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Demography and parental investment in orange-crowned warblers: testing life history theory




Sofaer, Helen R., author
Ghalambor, Cameron K., advisor
Noon, Barry R., committee member
Sillett, T. Scott, committee member
Webb, Colleen T., committee member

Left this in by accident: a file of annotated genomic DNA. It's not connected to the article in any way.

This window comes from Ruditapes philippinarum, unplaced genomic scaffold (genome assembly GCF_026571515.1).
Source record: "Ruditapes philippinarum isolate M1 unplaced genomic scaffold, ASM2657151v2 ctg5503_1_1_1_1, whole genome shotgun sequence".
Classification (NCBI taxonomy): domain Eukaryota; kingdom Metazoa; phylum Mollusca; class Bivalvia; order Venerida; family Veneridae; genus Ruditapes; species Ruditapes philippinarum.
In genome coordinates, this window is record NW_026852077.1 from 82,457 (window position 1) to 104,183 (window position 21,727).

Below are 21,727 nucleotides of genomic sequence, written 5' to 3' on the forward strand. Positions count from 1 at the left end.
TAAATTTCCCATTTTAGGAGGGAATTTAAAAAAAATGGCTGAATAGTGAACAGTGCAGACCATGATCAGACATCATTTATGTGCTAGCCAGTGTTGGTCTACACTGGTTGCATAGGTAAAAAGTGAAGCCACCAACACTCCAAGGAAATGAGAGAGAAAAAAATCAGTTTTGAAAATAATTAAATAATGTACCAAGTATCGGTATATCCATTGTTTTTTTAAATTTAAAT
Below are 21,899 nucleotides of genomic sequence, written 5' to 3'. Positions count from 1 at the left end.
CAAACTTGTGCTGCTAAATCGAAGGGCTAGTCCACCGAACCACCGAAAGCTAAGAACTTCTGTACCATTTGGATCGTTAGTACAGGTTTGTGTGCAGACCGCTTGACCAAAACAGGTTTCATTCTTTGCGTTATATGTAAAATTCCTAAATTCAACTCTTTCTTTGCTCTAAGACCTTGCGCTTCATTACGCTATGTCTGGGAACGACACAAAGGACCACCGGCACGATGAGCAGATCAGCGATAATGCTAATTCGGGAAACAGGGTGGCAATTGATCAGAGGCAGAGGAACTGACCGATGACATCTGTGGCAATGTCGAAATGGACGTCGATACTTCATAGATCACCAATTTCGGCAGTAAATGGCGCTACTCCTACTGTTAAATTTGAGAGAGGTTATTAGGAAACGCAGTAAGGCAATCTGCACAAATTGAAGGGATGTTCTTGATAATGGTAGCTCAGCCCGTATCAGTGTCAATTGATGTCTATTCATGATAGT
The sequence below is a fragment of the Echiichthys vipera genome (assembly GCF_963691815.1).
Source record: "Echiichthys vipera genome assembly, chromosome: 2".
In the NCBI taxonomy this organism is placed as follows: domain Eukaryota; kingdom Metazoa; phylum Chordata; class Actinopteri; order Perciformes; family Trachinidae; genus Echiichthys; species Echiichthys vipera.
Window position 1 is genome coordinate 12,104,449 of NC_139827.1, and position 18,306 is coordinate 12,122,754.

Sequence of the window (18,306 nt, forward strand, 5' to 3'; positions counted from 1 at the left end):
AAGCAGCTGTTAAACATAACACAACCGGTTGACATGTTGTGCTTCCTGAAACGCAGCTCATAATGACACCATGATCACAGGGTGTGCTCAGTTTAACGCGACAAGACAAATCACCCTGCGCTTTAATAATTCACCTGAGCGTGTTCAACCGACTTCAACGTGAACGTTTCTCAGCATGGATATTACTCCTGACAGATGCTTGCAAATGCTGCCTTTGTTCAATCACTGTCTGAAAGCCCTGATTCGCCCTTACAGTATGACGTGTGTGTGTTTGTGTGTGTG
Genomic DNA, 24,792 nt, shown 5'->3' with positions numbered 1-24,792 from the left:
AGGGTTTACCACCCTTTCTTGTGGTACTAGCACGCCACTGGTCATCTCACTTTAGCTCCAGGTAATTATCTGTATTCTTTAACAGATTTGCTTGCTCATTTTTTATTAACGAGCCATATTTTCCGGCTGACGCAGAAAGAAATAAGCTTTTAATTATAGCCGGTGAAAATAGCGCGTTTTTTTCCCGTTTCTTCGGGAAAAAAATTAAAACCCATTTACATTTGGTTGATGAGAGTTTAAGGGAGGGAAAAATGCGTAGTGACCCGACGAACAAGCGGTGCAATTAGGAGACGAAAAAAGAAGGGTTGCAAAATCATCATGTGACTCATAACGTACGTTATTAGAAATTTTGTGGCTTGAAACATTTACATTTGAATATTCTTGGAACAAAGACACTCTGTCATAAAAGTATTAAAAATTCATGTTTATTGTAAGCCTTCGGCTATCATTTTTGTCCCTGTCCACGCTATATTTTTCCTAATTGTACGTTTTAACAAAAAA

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Understanding the diversification of life history strategies is a major goal of evolutionary ecology. Research on avian life history strategies has historically focused on explaining variation in clutch size, and most studies have tested whether this variation can be explained by variation in a single ecological factor, such as food availability or mortality risk. However, relatively few studies have evaluated whether the causes of variation within populations are distinct from or similar to the causes of variation between populations. In my dissertation, I compare the life history strategies of orange-crowned warbler (Oreothlypis celata) populations and study the causes of variation in clutch sizes, incubation behavior, nestling provisioning rates, nestling growth rates, and breeding phenology. I tested alternative hypotheses for the ecological causes of divergent life histories, and assessed the consequences of these different reproductive strategies for parents and offspring. My results indicate that no single ecological factor can explain life history variation either within or between populations. Instead, life history and behavioral traits differ in their sensitivities to different ecological factors, and while differences between nearby populations can reflect plastic responses to ecological variation, populations that are more geographically and evolutionarily distant can differ in both their responses to ecological variation and in the consequences of variation in parental behavior for offspring growth and development.


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